Nor is this a situation lacking in historical precedent. In 1848, the Austrian Empire faced an incredibly serious set of crises, after a string of revolutions in Italy, Hungary and even Vienna threatened to tear apart the entire empire. The Emperor of Austria, Ferdinand I, was severely disabled since birth, and couldn’t be expected to navigate this crisis. Beyond his mental infirmity, simple day-to-day activities would trigger extremely serious epileptic seizures. In 1831, after Ferdinand was wed to Princess Maria Anna of Savoy, he suffered five seizures as he tried — and ultimately failed — to consummate the marriage.

But because the Emperor was the head of the Austrian state, his inability to do his job led to the various people underneath him picking contradictory policies and fighting factional battles against each other. As Prince Klemens von Metternich and Count Franz Anton von Kolowrat-Liebsteinsky — the two most notable members of the government at the time — attempted to increase their dominions, Austria see-sawed dangerously back and forth between one set of incompatible policies and another, even as the crises continued to fester. Armed struggle was breaking out in Italy, the Czechs were talking about independence, the Hungarians were clearly moving towards breaking free from Habsburg rule, and the streets of Vienna were filled with demonstrators and barricades. An impotent Ferdinand could do nothing about any of this, and the people who were supposedly running Austria on his behalf were too busy feuding to notice.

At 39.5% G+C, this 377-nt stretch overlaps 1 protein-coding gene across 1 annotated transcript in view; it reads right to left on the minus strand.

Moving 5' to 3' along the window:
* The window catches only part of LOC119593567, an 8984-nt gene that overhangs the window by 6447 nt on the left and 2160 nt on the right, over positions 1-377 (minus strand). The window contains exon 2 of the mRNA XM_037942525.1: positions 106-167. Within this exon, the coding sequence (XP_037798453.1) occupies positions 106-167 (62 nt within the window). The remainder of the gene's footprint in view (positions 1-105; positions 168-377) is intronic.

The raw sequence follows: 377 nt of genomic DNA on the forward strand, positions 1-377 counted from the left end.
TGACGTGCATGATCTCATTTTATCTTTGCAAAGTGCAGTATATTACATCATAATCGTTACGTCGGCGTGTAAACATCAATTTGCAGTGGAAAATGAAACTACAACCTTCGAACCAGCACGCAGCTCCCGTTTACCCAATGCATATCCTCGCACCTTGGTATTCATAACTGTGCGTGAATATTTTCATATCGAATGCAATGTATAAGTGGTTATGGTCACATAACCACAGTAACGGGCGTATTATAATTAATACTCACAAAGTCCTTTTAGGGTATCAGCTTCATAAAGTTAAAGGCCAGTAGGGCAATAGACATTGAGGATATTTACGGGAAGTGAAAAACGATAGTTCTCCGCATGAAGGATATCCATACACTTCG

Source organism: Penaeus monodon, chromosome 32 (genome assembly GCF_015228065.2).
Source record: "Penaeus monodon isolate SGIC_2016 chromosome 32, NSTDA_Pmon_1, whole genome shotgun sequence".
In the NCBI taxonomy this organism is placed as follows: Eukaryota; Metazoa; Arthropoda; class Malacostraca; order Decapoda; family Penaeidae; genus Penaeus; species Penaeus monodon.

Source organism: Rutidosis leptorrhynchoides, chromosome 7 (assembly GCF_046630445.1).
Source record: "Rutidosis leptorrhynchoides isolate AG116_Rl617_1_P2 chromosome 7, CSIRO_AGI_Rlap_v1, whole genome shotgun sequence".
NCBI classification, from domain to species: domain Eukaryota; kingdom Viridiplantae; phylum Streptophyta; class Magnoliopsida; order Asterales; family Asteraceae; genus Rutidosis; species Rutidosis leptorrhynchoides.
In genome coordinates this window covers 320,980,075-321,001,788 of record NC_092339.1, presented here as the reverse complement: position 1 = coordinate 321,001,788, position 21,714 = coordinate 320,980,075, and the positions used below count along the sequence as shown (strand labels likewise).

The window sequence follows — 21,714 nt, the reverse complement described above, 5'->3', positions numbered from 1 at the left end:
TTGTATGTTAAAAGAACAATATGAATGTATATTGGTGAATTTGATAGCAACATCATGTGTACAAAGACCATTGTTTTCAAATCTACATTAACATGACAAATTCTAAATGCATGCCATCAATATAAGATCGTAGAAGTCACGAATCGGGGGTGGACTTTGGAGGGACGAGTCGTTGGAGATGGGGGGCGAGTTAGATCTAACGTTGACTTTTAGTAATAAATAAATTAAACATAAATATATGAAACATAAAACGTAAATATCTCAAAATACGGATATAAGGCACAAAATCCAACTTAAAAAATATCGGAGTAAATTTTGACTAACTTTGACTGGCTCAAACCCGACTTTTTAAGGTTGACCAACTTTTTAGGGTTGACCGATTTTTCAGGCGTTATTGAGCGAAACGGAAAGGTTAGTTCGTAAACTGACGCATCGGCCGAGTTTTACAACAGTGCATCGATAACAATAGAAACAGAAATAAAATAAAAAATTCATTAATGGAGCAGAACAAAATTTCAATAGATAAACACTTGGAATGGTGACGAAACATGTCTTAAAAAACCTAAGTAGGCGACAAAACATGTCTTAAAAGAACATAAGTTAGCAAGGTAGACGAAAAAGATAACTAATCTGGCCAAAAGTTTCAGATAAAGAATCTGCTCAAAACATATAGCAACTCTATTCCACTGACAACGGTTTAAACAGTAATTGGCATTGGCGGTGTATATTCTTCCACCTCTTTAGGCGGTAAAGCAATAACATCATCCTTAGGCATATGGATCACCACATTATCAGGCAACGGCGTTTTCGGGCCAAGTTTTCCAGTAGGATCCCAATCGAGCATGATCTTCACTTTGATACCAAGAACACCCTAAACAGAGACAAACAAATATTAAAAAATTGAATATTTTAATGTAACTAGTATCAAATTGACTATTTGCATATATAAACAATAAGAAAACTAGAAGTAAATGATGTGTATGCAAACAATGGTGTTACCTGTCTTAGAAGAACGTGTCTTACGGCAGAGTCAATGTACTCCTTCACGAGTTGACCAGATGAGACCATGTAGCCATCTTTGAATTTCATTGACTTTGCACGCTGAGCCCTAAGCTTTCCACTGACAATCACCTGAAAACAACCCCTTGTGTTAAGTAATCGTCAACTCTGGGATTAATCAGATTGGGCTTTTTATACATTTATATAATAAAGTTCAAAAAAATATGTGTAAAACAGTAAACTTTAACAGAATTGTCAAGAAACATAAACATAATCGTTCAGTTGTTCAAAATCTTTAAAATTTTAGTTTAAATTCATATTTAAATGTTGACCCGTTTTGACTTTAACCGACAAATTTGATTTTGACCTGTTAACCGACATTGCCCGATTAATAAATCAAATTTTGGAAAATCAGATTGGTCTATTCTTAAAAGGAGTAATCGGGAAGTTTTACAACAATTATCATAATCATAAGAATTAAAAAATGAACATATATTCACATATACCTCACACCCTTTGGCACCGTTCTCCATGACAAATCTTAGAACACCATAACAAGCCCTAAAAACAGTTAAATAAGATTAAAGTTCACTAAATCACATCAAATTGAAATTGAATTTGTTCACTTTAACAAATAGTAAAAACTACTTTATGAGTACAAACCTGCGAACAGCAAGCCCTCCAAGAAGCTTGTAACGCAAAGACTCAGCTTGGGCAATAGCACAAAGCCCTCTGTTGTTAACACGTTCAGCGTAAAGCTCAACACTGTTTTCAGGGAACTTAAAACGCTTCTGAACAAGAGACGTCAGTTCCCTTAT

So how was this resolved? Finally, in December 1848, as Austria’s situation finally became too desperate to ignore, Ferdinand I was pressured to abdicate. Everyone agreed that the factional power struggles inside the state apparatus had to be alleviated; and everyone knew that required a fully capable Emperor. Thus, after a few dynastic tussles within the Habsburg family, all potential claimants were eventually convinced to abandon their claims and clear the way for the 18-year-old Franz Joseph I, who actually turned out to be a very good choice. He would become one of the longest-reigning monarchs in the history of Europe.